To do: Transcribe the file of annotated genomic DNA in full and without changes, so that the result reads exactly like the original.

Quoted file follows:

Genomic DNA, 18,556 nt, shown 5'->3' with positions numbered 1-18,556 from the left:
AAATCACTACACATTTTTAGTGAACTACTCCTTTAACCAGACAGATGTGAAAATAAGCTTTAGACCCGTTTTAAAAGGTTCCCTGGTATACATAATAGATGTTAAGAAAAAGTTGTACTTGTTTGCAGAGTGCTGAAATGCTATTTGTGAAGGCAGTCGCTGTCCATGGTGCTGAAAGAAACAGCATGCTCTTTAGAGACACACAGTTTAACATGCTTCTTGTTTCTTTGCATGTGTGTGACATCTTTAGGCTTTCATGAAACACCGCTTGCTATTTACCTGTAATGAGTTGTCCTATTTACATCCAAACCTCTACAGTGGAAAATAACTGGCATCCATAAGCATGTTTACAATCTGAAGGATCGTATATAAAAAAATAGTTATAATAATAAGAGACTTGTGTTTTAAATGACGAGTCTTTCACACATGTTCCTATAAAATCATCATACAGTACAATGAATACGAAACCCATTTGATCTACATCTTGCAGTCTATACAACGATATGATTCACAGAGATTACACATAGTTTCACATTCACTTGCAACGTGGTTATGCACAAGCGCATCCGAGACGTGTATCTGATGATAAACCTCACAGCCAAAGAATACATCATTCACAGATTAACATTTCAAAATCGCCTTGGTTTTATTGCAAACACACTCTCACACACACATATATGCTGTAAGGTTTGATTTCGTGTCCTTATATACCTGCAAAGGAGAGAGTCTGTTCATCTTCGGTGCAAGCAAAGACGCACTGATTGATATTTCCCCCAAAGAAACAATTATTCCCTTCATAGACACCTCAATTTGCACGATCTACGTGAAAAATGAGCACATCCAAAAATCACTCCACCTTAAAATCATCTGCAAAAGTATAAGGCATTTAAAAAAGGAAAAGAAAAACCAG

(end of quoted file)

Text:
Genomic DNA, 18,556 nt, shown 5'->3' with positions numbered 1-18,556 from the left:
AAATCACTACACATTTTTAGTGAACTACTCCTTTAACCAGACAGATGTGAAAATAAGCTTTAGACCCGTTTTAAAAGGTTCCCTGGTATACATAATAGATGTTAAGAAAAAGTTGTACTTGTTTGCAGAGTGCTGAAATGCTATTTGTGAAGGCAGTCGCTGTCCATGGTGCTGAAAGAAACAGCATGCTCTTTAGAGACACACAGTTTAACATGCTTCTTGTTTCTTTGCATGTGTGTGACATCTTTAGGCTTTCATGAAACACCGCTTGCTATTTACCTGTAATGAGTTGTCCTATTTACATCCAAACCTCTACAGTGGAAAATAACTGGCATCCATAAGCATGTTTACAATCTGAAGGATCGTATATAAAAAAATAGTTATAATAATAAGAGACTTGTGTTTTAAATGACGAGTCTTTCACACATGTTCCTATAAAATCATCATACAGTACAATGAATACGAAACCCATTTGATCTACATCTTGCAGTCTATACAACGATATGATTCACAGAGATTACACATAGTTTCACATTCACTTGCAACGTGGTTATGCACAAGCGCATCCGAGACGTGTATCTGATGATAAACCTCACAGCCAAAGAATACATCATTCACAGATTAACATTTCAAAATCGCCTTGGTTTTATTGCAAACACACTCTCACACACACATATATGCTGTAAGGTTTGATTTCGTGTCCTTATATACCTGCAAAGGAGAGAGTCTGTTCATCTTCGGTGCAAGCAAAGACGCACTGATTGATATTTCCCCCAAAGAAACAATTATTCCCTTCATAGACACCTCAATTTGCACGATCTACGTGAAAAATGAGCACATCCAAAAATCACTCCACCTTAAAATCATCTGCAAAAGTATAAGGCATTTAAAAAAGGAAAAGAAAAACCAG